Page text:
“I have to dress pretty soon,” he announced.
    “Going to see Ethel this evening?” asked Burton. “Give her my regards, if you do.”
    Tom was silent. At that moment Milton Granger pulled himself from the water half onto the concrete bank and leaned there, dripping.
    “Hello, there, Tom.”
    “Hello, Milt.”
    “It’s great up here, isn’t it?”
    “Yeah.”
    Sadly Tom remembered that there had been a time when he wished to introduce Milton to Phil Burton, because he thought that they would like each other, both being literary. He hoped now that Burton had not heard him say “Milt,” for he might intrude. But he noticed that the instructor had suddenly turned his back toward Milton Granger. A moment longer the freshman hung there on the edge of the pool. Then he shook the water from his hair and cried: “So long, Tom, see you later,” and disappeared with a splash.
    Burton stood up.
    “I think I’ll go in and dress,” he said.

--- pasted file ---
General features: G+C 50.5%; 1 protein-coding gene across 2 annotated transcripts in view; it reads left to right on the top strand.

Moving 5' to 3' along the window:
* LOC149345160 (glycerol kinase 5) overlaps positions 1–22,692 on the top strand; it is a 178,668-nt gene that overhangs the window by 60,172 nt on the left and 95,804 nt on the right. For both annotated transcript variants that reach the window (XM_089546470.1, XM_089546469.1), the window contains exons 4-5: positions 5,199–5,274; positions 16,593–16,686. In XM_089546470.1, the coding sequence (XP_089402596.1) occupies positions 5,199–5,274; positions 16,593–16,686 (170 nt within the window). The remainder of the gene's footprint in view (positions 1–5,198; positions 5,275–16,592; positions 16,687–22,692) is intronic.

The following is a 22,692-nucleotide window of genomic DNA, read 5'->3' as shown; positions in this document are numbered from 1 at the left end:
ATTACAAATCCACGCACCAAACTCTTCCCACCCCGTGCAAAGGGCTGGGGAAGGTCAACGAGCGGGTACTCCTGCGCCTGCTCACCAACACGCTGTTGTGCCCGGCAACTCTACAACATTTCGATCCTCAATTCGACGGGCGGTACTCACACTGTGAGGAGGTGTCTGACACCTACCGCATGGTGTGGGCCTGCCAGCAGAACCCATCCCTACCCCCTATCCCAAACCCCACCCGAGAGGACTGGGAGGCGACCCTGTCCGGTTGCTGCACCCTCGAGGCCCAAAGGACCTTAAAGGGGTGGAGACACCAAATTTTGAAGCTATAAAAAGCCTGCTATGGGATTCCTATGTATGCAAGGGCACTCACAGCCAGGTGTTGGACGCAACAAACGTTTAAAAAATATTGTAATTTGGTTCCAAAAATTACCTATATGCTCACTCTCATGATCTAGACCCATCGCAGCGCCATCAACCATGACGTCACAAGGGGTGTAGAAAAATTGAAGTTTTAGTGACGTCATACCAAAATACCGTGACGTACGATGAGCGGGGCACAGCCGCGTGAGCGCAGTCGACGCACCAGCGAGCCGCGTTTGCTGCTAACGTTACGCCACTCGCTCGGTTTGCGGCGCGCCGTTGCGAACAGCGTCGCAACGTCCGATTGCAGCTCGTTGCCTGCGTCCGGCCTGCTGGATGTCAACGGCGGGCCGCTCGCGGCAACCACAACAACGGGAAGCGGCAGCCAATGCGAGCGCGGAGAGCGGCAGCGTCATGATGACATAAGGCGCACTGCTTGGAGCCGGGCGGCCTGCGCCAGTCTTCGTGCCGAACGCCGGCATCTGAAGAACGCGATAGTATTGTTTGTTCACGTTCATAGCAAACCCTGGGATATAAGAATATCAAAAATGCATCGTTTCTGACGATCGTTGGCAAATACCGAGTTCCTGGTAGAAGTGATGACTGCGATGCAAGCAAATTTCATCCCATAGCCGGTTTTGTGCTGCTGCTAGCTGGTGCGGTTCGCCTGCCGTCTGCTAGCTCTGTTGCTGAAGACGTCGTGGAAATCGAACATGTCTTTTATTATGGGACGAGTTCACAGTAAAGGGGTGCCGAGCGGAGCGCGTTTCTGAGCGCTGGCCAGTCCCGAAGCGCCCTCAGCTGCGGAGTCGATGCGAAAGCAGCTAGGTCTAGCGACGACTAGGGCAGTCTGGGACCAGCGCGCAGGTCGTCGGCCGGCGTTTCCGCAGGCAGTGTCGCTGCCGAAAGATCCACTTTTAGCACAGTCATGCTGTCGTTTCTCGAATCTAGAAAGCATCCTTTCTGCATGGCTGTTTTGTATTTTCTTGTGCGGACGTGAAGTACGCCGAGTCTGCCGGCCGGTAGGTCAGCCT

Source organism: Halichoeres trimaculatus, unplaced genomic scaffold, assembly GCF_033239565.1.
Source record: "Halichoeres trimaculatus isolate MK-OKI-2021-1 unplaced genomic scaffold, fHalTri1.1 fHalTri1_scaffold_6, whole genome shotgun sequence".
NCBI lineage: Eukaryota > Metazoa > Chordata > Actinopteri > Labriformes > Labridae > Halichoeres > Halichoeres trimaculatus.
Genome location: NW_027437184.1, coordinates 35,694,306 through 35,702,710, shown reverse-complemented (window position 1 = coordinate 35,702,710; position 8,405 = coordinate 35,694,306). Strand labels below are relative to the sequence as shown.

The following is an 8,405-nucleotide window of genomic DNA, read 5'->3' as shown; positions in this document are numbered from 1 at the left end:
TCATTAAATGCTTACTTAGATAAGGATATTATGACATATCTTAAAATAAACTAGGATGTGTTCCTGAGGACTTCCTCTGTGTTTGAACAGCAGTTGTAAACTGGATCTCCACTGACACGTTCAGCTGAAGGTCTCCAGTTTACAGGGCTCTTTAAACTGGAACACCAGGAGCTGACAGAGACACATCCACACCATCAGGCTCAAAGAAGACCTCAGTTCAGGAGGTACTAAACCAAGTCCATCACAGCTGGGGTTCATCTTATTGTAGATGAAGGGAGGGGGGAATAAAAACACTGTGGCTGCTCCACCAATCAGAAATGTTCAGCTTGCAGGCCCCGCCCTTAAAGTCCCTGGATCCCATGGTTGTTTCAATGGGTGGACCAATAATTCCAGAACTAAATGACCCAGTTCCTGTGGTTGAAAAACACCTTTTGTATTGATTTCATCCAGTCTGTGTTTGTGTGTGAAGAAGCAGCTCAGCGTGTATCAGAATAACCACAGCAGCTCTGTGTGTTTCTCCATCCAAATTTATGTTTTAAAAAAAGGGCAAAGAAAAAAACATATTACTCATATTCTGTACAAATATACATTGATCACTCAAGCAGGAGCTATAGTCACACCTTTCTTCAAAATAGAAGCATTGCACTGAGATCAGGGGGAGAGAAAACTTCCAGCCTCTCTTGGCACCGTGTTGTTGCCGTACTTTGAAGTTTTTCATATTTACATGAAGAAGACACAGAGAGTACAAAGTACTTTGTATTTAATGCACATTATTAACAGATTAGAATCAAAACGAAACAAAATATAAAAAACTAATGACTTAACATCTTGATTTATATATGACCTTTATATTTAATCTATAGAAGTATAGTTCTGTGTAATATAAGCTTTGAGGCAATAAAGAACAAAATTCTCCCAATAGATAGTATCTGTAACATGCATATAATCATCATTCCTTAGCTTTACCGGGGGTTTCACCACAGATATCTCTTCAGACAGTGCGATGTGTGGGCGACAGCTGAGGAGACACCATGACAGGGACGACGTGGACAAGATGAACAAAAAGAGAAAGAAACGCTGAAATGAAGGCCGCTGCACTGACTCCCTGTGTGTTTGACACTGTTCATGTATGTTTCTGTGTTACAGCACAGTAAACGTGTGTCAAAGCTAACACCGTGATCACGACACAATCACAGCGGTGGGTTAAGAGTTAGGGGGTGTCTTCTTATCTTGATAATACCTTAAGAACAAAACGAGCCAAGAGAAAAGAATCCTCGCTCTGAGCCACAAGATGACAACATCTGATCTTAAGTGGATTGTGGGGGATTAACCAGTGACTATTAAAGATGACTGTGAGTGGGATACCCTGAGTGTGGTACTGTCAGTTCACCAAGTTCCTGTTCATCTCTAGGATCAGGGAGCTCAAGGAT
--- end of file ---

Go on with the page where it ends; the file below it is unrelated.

Filled with sudden hatred, Tom exclaimed:
    “Oh, by the way, Ethel told me about that concert you and she went to.”
    He thought that Burton seemed agitated. Standing there, the instructor asked:
    “Who was that boy?”
    Tom smiled at the fellow’s attempt to change the subject.
    “Milton Granger,” he answered, as dryly as he could, “one of the freshman at the house. I think I mentioned him to you one day.”
    “Oh,” Burton stood without moving. Then he said: “Well, I really must go,” and he walked away.

In a poem published in 1930, a weary stockbroker fondly recalls his halcyon days as a Cal student at Strawberry Pool, and the fellowship of one particular friend:

Strawberry Pool

Robert Reid Lee

You will remember Strawberry Pool
With a sick longing, when its cool
Green bottom has given place to baking
Pavements, and you have no more slaking
Of that long thirst that drew us up
(The years will snatch away the cup),
That drew us up the steep road past
The broom, whose yellow shadow cast
Upon the dust made it more white;
Past the gaping stadium, quite
Empty then of its shrieking throngs,
To which that one fall day belongs.
With a turn to the left and down the ridge,
Across the narrow wood bridge